One of the strategies she uses, however, is to ask students to create a contract between the group. This includes understanding the task requirements, taking responsibility for learning, communication, co-operation between group members, and group cohesion.
Beverly started using the contracts a while ago, and has now amended the initial version so that it works in a number of disciplines. She begins by starting (a lively discussion) by asking the questions:
- Have you ever signed a contract that you didn’t read?
- Have you ever signed a contract that you didn’t understand?
After this the purpose of the group learning contract is introduced, and pairs are allocated. Break out rooms are provided for discussions, and tutor and student learning advisors assist with the contract discussions. The contracts are collected in and copies given out to the students. Students are able to alter and add to the contract.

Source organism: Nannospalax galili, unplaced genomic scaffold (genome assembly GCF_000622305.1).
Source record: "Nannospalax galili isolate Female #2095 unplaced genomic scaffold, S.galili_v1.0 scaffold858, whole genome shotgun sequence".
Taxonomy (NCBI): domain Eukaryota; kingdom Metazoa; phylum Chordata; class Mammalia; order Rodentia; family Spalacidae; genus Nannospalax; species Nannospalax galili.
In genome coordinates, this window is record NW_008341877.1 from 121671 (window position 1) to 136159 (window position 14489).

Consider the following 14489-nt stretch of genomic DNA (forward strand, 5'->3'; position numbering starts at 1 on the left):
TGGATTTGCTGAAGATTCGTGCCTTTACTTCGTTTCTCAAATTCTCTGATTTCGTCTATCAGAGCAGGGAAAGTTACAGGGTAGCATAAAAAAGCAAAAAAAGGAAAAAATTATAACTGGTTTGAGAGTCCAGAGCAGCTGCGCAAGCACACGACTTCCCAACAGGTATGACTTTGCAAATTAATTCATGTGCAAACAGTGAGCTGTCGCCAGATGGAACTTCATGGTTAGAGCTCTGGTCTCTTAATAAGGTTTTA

The next move is maybe to encourage students to create their own contract … although this may be time-consuming.
Students, Beverly has found, are more engaged, and take the contract seriously. The initial activity helps forge the team, and this results in fewer emails along the lines of ‘who is in my team?’, ‘what are we doing?’. She has found that there needs to be prevention and resolution of group work issues, but this has only occurred on a couple of occasions (in class groups of 45 to 50 students). And after the assignment is complete, the contract works as a reference point to discuss what was, and wasn’t, done by each student.